Plasma Blue is another major initiative coming out of MSR&PC. The board members of the Council are extremely entrepreneurial in nature and they’re willing to do the hard work of developing products, whether it’s a new soybean or a new way of processing. They are willing to risk failure in order to pursue bold ideas. Plasma Blue will change the profitability of small processing facilities with its cutting-edge technology. Only through the investment of checkoff resources could that have been realized.

Q: You serve on behalf of a 15-member Council board. What makes this farmer-led group unique?

TS: I believe we have the best of the best. The diversification of our board is not just in the fact that they’re geographically diverse, but their ideas and business acumen is unique to each board member. This strengthens the board’s decisions and creates conversation where every proposal is challenged in a constructive way.

Tom Slunecka shares a laugh with Sen. Tina Smith during a presentation on Plasma Blue and the Ag Innovation Campus in June 2021.

This group of leaders asks the tough questions, and they’ll push for answer when necessary. At the same time, they’re also very novel in their approach to what we should be working on and they’re forever looking forward and not back.

Q: What are some of the Council’s top priorities for 2022?

TS: 2022 is going to be a big year for MSR&PC and the accomplishments that have been established over the past two years – projects like finding new markets in countries such as Uzbekistan, crushing the first beans at the AIC and processing the first million gallons through Plasma Blue are just some of the advancements that checkoff investments will see come to fruition in 2022. Other major initiatives include the line of new agronomic compositional traits through our breeding program, and research that helps improve the biodiesel industry and making sure we’ve got markets right here at home and new uses from the many processing facilities that we’re blessed to have in Minnesota will round out the top accomplishments for 2022.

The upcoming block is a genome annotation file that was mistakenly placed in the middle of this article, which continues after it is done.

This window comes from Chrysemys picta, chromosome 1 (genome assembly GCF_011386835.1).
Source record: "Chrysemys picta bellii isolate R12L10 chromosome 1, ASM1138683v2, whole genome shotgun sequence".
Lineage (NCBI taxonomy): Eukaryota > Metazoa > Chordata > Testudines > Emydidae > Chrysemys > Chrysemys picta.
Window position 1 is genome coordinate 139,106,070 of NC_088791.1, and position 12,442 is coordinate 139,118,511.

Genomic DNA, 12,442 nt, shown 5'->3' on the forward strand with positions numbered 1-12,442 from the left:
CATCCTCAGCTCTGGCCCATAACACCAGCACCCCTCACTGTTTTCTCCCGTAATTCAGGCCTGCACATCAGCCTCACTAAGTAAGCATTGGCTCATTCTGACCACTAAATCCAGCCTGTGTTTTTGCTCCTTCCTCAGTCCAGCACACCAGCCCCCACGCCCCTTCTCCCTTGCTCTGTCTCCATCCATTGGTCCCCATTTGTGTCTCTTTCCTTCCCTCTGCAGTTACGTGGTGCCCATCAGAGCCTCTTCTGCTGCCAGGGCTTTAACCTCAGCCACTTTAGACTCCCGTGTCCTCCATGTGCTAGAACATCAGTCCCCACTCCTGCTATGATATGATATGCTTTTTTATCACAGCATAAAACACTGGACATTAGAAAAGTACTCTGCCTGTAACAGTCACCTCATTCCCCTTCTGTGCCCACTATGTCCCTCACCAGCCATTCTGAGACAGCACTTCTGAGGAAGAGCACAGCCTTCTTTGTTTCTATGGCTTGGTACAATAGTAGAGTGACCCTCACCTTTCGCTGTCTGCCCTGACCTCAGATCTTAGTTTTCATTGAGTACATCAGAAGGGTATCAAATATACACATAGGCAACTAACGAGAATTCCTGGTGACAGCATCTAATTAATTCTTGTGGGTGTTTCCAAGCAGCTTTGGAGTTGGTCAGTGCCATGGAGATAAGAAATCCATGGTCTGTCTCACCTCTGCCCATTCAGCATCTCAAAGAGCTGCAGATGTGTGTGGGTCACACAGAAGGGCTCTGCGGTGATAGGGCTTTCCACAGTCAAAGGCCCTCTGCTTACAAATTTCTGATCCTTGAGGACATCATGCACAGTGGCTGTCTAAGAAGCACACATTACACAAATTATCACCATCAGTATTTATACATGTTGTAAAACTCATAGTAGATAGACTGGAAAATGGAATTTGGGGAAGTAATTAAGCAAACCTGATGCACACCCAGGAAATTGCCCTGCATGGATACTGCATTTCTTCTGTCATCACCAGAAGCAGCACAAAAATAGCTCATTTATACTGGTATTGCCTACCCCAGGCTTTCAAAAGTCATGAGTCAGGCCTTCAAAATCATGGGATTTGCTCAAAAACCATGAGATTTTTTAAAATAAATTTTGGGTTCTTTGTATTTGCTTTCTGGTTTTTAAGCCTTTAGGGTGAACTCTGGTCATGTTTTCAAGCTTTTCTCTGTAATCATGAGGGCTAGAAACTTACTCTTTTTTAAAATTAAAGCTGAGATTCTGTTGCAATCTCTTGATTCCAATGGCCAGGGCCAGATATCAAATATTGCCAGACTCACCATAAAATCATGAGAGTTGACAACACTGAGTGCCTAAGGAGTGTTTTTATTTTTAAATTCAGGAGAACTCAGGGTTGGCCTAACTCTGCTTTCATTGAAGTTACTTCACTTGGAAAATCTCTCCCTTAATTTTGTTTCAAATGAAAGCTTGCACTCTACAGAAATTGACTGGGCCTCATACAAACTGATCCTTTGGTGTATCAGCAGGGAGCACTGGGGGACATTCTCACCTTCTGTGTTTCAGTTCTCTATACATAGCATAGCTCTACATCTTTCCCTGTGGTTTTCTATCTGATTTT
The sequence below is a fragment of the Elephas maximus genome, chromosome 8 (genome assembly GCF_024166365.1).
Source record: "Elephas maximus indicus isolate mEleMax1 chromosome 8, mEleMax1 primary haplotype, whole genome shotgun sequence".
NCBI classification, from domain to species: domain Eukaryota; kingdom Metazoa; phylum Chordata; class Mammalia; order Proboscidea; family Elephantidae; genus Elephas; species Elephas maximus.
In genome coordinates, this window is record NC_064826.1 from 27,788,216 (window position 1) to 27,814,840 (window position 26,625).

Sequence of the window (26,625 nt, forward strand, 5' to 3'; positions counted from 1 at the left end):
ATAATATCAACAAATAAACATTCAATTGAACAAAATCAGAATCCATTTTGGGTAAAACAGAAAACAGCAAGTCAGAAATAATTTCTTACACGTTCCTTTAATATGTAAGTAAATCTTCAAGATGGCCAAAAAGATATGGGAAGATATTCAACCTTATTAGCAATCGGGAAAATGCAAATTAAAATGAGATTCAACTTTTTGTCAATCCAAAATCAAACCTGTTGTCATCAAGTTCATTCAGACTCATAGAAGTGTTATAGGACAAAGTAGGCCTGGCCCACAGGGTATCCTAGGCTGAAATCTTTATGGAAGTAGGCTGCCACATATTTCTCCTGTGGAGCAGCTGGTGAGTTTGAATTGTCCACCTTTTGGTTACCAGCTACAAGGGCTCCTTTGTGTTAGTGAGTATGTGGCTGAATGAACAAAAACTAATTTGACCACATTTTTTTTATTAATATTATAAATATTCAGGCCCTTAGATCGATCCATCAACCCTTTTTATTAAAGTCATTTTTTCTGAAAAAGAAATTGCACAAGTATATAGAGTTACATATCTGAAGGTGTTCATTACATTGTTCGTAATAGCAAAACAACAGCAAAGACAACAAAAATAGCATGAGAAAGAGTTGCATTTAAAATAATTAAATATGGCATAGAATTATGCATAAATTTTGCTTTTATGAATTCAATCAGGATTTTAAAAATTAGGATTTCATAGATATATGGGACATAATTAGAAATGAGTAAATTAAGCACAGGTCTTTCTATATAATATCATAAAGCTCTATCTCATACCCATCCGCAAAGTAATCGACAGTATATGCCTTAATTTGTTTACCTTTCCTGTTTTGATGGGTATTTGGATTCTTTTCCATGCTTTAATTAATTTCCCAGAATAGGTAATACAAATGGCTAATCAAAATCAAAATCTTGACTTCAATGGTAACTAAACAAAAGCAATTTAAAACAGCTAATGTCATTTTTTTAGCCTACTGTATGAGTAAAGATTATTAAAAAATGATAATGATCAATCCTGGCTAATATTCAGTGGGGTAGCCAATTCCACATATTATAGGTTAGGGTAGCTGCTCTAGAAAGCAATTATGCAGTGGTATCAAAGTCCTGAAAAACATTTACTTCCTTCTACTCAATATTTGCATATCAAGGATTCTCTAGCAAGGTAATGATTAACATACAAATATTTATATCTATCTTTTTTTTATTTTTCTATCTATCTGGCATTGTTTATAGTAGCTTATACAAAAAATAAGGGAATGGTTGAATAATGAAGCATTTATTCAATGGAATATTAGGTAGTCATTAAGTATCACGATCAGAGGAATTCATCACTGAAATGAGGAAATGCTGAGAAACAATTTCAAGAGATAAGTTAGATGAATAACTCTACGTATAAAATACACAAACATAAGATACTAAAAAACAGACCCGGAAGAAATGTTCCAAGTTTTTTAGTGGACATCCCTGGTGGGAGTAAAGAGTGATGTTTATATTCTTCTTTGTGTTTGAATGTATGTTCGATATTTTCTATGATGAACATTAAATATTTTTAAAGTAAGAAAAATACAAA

Q: MSR&PC and MSGA are separate organizations but their interests overlap. How do the two groups work together to improve farmer profitability?

TS: Minnesota leads the nation again in how the checkoff Council and Growers
Association can work together. By sharing a pool of talented staff – and by the